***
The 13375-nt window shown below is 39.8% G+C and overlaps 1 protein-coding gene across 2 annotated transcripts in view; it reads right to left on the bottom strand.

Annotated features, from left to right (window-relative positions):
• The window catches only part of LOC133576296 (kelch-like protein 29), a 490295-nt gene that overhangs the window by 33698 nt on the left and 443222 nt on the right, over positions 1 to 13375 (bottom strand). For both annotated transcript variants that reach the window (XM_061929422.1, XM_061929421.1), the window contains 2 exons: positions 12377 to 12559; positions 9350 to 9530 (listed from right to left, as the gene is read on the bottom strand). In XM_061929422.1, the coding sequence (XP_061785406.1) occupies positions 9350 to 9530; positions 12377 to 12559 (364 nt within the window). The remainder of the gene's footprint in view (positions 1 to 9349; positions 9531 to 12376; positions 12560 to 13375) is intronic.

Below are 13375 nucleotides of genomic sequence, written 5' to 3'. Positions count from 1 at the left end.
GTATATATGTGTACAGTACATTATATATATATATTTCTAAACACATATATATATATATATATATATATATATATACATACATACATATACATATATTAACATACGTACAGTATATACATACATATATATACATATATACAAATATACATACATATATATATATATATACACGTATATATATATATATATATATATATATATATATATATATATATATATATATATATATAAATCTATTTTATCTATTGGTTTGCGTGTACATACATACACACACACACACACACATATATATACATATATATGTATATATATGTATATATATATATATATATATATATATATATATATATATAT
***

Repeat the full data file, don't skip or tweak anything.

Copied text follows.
The 13375-nt window shown below is 39.8% G+C and overlaps 1 protein-coding gene across 2 annotated transcripts in view; it reads right to left on the bottom strand.

Annotated features, from left to right (window-relative positions):
• The window catches only part of LOC133576296 (kelch-like protein 29), a 490295-nt gene that overhangs the window by 33698 nt on the left and 443222 nt on the right, over positions 1 to 13375 (bottom strand). For both annotated transcript variants that reach the window (XM_061929422.1, XM_061929421.1), the window contains 2 exons: positions 12377 to 12559; positions 9350 to 9530 (listed from right to left, as the gene is read on the bottom strand). In XM_061929422.1, the coding sequence (XP_061785406.1) occupies positions 9350 to 9530; positions 12377 to 12559 (364 nt within the window). The remainder of the gene's footprint in view (positions 1 to 9349; positions 9531 to 12376; positions 12560 to 13375) is intronic.

Below are 13375 nucleotides of genomic sequence, written 5' to 3'. Positions count from 1 at the left end.
GTATATATGTGTACAGTACATTATATATATATATTTCTAAACACATATATATATATATATATATATATATATATACATACATACATATACATATATTAACATACGTACAGTATATACATACATATATATACATATATACAAATATACATACATATATATATATATATACACGTATATATATATATATATATATATATATATATATATATATATATATATATATATATATAAATCTATTTTATCTATTGGTTTGCGTGTACATACATACACACACACACACACACATATATATACATATATATGTATATATATGTATATATATATATATATATATATATATATATATATATATAT